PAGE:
The view from a train window must seem like another world to a small child, especially as it appears and disappears as the train moves. I really like how you have captured this Leela and refected on it now as an adult. This feels like an important memory for you, one that helped you to believe in a world beyond yourself, a world of fantasy, of stories and fairy tales. There is a tinge of sadness here too, of the child wanting to share a moment and the father missing it.


 A Day Out In The 70s


The Perspex bus shelter doesn’t gleam like glass, it’s grubby

fits in with the orange bus screeching brakes pulled up

puddles from the April showers splashed about its wheels:

It’s taking us to meat street market – where animals are slaughtered.

We are buying lacy material for the Holy Communion,

to be brides of Christ, feasting on bread and wine (but I would

prefer a feast of chips, sausages and cream cakes)

whilst wearing white and blue – an act of defiance, from mum!

Will the congregation see the daisy edging on my little white veil?


Some seats upstairs torn, yellow sponge exposed, the same

yellow in the Rupert Bear annual a boy from my class is reading.

The driver is turning corners at such speed, maybe he watches Formula 1

crashing us into windows, the stand-up poles, and how my sister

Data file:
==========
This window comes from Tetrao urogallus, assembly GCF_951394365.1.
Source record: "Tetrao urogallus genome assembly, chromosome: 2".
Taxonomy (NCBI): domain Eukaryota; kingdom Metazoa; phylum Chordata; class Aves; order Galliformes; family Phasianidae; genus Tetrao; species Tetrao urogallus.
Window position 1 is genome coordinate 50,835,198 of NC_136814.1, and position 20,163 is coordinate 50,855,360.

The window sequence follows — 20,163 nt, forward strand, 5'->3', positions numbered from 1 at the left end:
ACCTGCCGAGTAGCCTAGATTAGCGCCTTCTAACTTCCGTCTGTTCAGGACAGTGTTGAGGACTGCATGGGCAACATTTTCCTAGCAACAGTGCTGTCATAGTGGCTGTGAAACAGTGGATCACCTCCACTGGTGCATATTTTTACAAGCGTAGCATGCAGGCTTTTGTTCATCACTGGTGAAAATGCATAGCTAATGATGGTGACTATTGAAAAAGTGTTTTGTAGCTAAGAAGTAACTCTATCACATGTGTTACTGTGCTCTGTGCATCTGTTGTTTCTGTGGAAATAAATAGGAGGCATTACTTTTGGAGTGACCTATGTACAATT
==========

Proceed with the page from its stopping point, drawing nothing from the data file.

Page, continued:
giggled, sliding on the bends to shove me into those corners.

A bus ride with mountains in the distance, fields, smell the petrol fumes,

see a rope swing hanging from a lamppost, a football match in the park,

houses on top of each other, dogs fighting, phone boxes, pavements,

hills with children playing on bikes – look no hands on the handle bars.


Johanna Boal

You give a wonderful glimpse of family life here Johanna. Lots of detail on this very important bus ride to buy lacy material for a holy communion veil. I am left wondering why your mum (Or the narrator’s mum) is feeling defiant. Does she not want her daughter to be confirmed as a catholic? This is an interesting poem, covering a lot of ground.


Morning Routine


Rays of the rising sun

Falling into her hair bun,

I see mother by the tube-well

And wash dirt as the utensils tell.


Monkeys scampering in the tin -roofed house

From the deep morning sleep, I am roused,

Cajoled by the sun to wake up

Wash, brush and take the milk cup

Night-flowering jasmines in the green meadow

I look at them from the kitchen window.


To school, shoulder with its magnet escort, the ‘bag’

Footsteps ready to trot like a tail’s wag

Mother’s humble lessons to be polite

I understand to remain bright.


Roots of the childhood heart

Play its part

Empty wind swaying across it

Boredoms, sulks get frivolous hit.


-Denim Deka

This is a portrait of a mother seen through the eyes of the child. As I read this I could feel the heavy weight of duty being placed upon the child. Some beautiful detail sets the scene, “mother by the tube-well”, the “Night-flowering jasmines in the green meadow”.